Milwaukee Black History: How Joshua Glover's Rescue Contributed To The Repeal Of Fugitive Slave Act
In honor of Black History Month, we’re highlighting Black history in Milwaukee and today, we look at the story of Joshua Glover, a Black man who escaped slavery in St. Louis to freedom in Racine.
His journey was significant nationally, as some northern states refused to enforce the Fugitive Slave Act.
At the edge of Milwaukee’s Cathedral Square Park, near the intersection of Jackson Street & Kilbourn Avenue, stands a marker dedicated to the rescue of Joshua Glover.
The first sentence reads, “Joshua Glover was a runaway slave who sought freedom in Racine in 1852.”
That was two years after the Fugitive Slave Act was passed. It said that if slaves escaped bondage, even if it was to a free state, slaves had to be returned to their owners.
If slaveowners wanted to retrieve an escaped slave across state lines, all they had to do was show proof of ownership to court officials. But Glover’s story showed that would not be so easy in the free state of Wisconsin.
It had many abolitionists says Clayborn Benson, executive director of the Wisconsin Black Historical Society.
Benson lists reasons for why Wisconsin was unique in its anti-slavery attitude.
"The Republican platform did not tolerate with slavery; their platform was not pro-inclusive, but anti-slavery. There was a thing called free soilers; the free soilists were anti-slavery. They didn’t like the fact that farmers in the south used free labor and the northerners — like Wisconsinites had to use their next-door neighbors, and cousins and nephews and their children to harvest their crop because this was an agriculture economy," he says.
Benson says in addition, Wisconsin had European immigrants who were descendants of slaves and were against the practice, and there was religious opposition as well.
So, it’s not surprising that abolitionists were outraged by how Joshua Glover was treated after he was discovered in Racine in March of 1854.
His former owner, along with a group of men that included law enforcement, found Glover in his Racine cabin, beat him up, and threw him in a wagon headed for the Milwaukee County Jail with the intent of returning him to St. Louis.
The jail sat on Courthouse Square — the area now known as Cathedral Square Park.
Benson says once news spread about Glover, abolitionists mobilized instantly.
"Sherman Booth, an abolitionist lawyer, he’s a newspaper publisher, learned that [Glover] is being held in jail and he travels throughout the area — bars, house to house, small communities — and he tells everybody that Glover is being held in jail as a fugitive slave," he explains.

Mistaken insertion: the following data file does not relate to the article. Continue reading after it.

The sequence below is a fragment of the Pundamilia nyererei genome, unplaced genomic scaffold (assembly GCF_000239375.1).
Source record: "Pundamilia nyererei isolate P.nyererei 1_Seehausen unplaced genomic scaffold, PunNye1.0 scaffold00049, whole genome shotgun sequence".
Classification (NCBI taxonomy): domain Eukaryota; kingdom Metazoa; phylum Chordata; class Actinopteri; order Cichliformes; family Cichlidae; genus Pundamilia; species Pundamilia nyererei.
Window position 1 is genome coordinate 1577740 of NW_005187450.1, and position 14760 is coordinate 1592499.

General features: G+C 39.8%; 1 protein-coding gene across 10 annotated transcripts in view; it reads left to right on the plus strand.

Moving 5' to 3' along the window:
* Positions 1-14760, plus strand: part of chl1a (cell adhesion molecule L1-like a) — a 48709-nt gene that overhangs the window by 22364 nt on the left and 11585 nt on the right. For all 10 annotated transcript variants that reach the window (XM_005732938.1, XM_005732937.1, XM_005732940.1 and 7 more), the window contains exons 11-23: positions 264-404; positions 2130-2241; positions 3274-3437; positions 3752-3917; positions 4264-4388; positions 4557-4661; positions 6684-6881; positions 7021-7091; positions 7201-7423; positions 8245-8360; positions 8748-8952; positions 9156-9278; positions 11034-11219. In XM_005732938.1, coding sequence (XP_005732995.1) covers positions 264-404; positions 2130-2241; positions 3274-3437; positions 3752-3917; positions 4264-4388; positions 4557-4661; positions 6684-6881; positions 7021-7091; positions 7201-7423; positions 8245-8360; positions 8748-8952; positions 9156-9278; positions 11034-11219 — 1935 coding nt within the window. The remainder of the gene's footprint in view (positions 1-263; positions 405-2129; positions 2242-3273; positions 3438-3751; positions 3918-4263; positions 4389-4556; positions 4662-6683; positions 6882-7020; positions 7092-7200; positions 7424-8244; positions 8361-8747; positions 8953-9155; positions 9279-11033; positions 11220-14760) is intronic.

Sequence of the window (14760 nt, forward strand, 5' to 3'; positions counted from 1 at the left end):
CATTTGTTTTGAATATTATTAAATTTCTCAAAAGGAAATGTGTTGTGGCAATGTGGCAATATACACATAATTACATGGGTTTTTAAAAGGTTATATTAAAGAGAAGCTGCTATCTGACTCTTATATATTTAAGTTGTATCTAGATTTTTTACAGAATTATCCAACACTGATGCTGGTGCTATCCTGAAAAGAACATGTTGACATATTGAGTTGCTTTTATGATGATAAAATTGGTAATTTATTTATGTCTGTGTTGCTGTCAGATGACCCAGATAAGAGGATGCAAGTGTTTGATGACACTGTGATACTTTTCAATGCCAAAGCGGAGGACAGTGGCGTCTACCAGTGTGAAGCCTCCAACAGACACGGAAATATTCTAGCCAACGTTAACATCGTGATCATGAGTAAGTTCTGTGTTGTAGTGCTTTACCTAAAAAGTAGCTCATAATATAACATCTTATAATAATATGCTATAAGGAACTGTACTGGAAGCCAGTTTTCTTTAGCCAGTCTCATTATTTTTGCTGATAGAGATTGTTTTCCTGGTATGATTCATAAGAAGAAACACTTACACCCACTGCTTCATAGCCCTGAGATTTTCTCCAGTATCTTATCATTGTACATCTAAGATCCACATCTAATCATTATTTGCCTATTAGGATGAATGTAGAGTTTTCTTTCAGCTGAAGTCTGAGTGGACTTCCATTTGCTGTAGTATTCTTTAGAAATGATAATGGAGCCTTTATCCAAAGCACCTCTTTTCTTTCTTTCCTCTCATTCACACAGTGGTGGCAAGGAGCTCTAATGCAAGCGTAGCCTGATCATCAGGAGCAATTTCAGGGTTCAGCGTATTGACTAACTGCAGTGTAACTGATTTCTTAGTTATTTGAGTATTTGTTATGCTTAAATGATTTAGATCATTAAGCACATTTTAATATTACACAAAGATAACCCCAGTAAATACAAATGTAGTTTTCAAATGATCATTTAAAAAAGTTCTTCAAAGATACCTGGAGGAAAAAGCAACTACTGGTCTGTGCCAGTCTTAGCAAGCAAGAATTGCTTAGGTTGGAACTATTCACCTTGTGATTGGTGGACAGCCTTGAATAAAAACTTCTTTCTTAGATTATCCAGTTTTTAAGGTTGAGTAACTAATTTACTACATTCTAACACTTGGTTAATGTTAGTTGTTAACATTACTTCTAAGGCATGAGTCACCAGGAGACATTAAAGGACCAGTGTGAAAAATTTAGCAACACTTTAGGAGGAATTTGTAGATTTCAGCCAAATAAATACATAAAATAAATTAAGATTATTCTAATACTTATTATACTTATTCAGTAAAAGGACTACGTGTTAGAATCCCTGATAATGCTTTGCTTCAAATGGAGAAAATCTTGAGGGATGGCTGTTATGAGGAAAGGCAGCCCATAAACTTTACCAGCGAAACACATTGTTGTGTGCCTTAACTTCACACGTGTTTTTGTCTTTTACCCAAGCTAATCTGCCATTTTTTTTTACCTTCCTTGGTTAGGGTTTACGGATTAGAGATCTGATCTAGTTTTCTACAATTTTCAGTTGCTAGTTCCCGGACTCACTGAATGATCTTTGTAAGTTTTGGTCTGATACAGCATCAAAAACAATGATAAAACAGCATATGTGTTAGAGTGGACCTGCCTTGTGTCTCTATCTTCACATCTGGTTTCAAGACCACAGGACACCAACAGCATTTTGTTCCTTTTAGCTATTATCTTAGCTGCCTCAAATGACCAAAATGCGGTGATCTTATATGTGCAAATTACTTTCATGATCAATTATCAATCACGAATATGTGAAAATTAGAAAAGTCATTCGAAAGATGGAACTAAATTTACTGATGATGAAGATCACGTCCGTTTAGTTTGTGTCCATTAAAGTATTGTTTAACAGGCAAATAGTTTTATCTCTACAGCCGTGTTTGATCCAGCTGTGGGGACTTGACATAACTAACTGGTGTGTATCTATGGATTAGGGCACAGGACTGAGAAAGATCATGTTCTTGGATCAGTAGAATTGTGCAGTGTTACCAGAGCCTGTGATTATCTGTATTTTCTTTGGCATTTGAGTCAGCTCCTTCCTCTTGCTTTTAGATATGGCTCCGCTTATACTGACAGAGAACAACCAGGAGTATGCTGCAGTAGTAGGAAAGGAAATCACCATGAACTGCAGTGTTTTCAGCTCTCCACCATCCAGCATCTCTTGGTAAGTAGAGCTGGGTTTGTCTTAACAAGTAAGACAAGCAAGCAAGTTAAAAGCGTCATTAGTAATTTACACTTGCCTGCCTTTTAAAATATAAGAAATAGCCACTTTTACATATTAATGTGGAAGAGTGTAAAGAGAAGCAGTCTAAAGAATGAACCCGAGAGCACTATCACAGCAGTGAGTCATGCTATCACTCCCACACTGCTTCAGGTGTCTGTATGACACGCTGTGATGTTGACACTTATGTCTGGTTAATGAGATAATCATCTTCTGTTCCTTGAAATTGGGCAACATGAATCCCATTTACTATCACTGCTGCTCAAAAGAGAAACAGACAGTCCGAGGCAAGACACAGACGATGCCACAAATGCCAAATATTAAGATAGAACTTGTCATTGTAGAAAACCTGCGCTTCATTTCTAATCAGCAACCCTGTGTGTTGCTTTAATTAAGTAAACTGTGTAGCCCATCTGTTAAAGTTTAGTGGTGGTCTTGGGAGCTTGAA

By that afternoon, thousands gathered at the Courthouse Square.
Abolitionists gave impassioned speeches and attempted to get Glover an early hearing, since he was jailed on a Saturday and wouldn’t get to see a judge until the following Monday. That effort was unsuccessful.
Eventually, the crowd rushed the jail. Some of the protesters fashioned a battering ram from a wooden beam at the construction site of the soon-to-be built Cathedral of Saint John the Evangelist.
The crowd freed Glover, cheering and parading him through the street to a nearby wagon. So began his journey through the Wisconsin network of the Underground Railroad.
Benson says Glover’s story was huge at the time, especially since Wisconsin defied the Fugitive Slave Law to free him — ultimately defying the U.S. Constitution.
"What Wisconsin did was hurry the Civil War on; that’s what Wisconsin did," he says.
Benson says the story was in newspapers across the country.
"And it was one of the many things that said that the war was necessary because the north was refusing to follow the rules that the south put on the table. The south said that all of our enslaved people must be returned — and it was agreed on — and the north said, 'No way. That’s not gonna happen here,'" he says.
And lengthy court battles followed. One of them ended in the Wisconsin Supreme Court deeming the Fugitive Slave Act unconstitutional. The law was later repealed.
Benson says Glover never returned to Wisconsin; he lived out the rest of his life working and raising his family in Canada. Glover died in 1888 at the age of 74.
But his story lives on — in the marker at Cathedral Square, in scholarly articles and a play. You can even spot an additional dedication to Glover’s rescue in a mural that adorns the I-43 underpass at Fond Du Lac Avenue.
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